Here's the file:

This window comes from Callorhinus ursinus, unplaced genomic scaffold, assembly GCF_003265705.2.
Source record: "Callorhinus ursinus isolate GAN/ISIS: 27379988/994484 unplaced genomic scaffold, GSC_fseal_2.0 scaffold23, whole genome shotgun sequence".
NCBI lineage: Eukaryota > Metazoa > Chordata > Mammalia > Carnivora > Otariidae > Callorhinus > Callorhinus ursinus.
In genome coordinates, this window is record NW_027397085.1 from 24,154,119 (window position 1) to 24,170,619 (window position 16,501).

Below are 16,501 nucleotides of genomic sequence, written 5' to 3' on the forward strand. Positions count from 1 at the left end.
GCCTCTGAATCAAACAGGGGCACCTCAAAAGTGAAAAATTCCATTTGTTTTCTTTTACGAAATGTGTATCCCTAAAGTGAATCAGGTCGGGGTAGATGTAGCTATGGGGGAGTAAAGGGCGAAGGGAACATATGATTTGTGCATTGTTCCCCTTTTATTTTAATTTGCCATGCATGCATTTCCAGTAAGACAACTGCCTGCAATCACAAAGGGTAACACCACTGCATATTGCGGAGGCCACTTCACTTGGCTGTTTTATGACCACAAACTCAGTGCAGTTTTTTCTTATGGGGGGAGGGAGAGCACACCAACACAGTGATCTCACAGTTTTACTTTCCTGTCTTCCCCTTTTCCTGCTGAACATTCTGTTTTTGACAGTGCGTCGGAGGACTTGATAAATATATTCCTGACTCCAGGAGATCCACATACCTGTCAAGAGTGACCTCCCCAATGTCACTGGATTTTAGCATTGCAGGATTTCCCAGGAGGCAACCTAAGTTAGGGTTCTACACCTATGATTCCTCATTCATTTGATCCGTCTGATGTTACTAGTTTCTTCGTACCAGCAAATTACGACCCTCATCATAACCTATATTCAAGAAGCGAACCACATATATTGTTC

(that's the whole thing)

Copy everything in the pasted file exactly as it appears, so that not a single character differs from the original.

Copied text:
This window comes from Callorhinus ursinus, unplaced genomic scaffold, assembly GCF_003265705.2.
Source record: "Callorhinus ursinus isolate GAN/ISIS: 27379988/994484 unplaced genomic scaffold, GSC_fseal_2.0 scaffold23, whole genome shotgun sequence".
NCBI lineage: Eukaryota > Metazoa > Chordata > Mammalia > Carnivora > Otariidae > Callorhinus > Callorhinus ursinus.
In genome coordinates, this window is record NW_027397085.1 from 24,154,119 (window position 1) to 24,170,619 (window position 16,501).

Below are 16,501 nucleotides of genomic sequence, written 5' to 3' on the forward strand. Positions count from 1 at the left end.
GCCTCTGAATCAAACAGGGGCACCTCAAAAGTGAAAAATTCCATTTGTTTTCTTTTACGAAATGTGTATCCCTAAAGTGAATCAGGTCGGGGTAGATGTAGCTATGGGGGAGTAAAGGGCGAAGGGAACATATGATTTGTGCATTGTTCCCCTTTTATTTTAATTTGCCATGCATGCATTTCCAGTAAGACAACTGCCTGCAATCACAAAGGGTAACACCACTGCATATTGCGGAGGCCACTTCACTTGGCTGTTTTATGACCACAAACTCAGTGCAGTTTTTTCTTATGGGGGGAGGGAGAGCACACCAACACAGTGATCTCACAGTTTTACTTTCCTGTCTTCCCCTTTTCCTGCTGAACATTCTGTTTTTGACAGTGCGTCGGAGGACTTGATAAATATATTCCTGACTCCAGGAGATCCACATACCTGTCAAGAGTGACCTCCCCAATGTCACTGGATTTTAGCATTGCAGGATTTCCCAGGAGGCAACCTAAGTTAGGGTTCTACACCTATGATTCCTCATTCATTTGATCCGTCTGATGTTACTAGTTTCTTCGTACCAGCAAATTACGACCCTCATCATAACCTATATTCAAGAAGCGAACCACATATATTGTTC